The government is planning to bring in a compulsory eye test for drivers when they turn 70 years old.
According to the Department of Transport, "the UK has some of the safest roads in the world but we are always looking at ways to make them safer.”
In the past 5 years, there have been 37 people killed and nearly 1,100 injured in crashes caused by eyesight problems, and last year, 4,603 people lost their licences because of vision impairments.
"As part of this, we want to find out more about how eyesight testing could play a role in reducing the number of fatalities on our roads,” says the Department of Transport.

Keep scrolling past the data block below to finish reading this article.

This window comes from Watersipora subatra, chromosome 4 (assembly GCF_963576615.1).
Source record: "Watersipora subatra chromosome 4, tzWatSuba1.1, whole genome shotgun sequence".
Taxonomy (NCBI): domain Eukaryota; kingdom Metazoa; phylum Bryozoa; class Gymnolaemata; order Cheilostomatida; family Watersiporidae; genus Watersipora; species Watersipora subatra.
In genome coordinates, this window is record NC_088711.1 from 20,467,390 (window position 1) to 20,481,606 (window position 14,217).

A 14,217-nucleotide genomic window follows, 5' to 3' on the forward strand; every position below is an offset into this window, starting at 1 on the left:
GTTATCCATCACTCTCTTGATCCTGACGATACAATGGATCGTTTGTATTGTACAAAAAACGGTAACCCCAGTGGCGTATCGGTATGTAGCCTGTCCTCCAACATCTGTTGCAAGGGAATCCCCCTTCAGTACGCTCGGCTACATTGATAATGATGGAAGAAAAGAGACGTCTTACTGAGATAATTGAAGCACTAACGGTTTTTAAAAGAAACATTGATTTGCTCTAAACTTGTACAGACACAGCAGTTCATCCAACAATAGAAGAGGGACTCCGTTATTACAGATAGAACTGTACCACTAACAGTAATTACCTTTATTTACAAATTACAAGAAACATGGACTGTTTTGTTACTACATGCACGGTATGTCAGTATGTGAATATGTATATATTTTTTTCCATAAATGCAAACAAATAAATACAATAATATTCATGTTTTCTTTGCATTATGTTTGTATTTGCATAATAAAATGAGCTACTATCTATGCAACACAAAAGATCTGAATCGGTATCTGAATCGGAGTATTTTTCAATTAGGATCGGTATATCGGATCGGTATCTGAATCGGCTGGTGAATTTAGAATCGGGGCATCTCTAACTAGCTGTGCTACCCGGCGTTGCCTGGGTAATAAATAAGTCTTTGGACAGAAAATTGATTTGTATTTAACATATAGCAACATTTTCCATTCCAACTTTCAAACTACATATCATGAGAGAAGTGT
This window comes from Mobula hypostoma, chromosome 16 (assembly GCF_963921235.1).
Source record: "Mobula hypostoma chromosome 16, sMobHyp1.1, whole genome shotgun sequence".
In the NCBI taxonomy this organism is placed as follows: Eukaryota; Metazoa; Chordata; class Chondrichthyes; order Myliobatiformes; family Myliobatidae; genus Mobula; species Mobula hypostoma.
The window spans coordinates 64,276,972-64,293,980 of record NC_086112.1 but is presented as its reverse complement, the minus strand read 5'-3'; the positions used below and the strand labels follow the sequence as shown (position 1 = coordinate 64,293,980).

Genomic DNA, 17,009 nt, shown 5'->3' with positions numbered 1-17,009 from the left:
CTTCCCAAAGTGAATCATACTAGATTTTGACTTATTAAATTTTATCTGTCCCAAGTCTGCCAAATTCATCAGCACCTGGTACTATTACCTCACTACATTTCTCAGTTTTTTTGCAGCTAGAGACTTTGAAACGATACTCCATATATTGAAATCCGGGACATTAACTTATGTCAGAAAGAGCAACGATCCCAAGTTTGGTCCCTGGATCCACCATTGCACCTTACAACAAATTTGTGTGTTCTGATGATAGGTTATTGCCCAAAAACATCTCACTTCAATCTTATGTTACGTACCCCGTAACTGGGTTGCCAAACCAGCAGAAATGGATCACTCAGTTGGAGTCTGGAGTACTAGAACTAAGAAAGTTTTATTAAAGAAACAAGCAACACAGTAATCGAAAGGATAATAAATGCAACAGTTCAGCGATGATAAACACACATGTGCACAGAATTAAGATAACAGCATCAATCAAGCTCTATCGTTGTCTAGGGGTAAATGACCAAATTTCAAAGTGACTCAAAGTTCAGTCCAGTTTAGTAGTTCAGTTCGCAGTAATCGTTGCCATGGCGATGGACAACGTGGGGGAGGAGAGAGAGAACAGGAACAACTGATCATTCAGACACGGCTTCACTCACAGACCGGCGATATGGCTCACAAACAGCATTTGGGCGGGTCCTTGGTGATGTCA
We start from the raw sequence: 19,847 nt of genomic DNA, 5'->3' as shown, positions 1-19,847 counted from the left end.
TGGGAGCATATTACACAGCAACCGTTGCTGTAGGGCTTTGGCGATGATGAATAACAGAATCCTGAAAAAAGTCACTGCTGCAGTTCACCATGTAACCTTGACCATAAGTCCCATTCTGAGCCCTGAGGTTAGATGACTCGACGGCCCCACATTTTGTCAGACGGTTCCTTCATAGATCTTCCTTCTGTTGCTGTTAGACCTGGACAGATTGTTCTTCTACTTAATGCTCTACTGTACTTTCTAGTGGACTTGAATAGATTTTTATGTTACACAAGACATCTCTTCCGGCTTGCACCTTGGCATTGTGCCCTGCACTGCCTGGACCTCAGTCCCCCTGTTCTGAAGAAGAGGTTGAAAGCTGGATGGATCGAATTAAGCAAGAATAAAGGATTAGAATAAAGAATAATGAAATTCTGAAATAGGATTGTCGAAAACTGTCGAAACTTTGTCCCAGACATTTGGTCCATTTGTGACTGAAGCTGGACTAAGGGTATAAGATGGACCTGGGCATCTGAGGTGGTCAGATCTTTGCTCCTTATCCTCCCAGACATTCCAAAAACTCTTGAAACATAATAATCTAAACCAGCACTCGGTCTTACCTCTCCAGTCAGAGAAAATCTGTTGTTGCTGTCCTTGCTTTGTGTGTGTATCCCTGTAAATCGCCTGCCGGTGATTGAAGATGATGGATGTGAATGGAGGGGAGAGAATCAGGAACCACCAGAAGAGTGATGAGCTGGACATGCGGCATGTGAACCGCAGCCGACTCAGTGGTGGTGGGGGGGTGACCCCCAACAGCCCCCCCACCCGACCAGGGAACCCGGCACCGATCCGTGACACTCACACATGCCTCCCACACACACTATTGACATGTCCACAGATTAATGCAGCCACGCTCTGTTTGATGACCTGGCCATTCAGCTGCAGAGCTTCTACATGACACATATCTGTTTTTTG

If the proposal was to go ahead, it could mean that drivers over 70 would have to take a compulsory eye test every three years.
New drivers already have to partake in a sight test in their practical driving exam. They must be able to read a registration plate from 20 metres away to make sure their eyesight is acceptable to drive.
People who need to wear glasses or contact lenses could be at risk of prosecution if they get behind the wheel without them.
However, before any proposals are accepted and given the go-ahead, the views of the public will be required and discussed.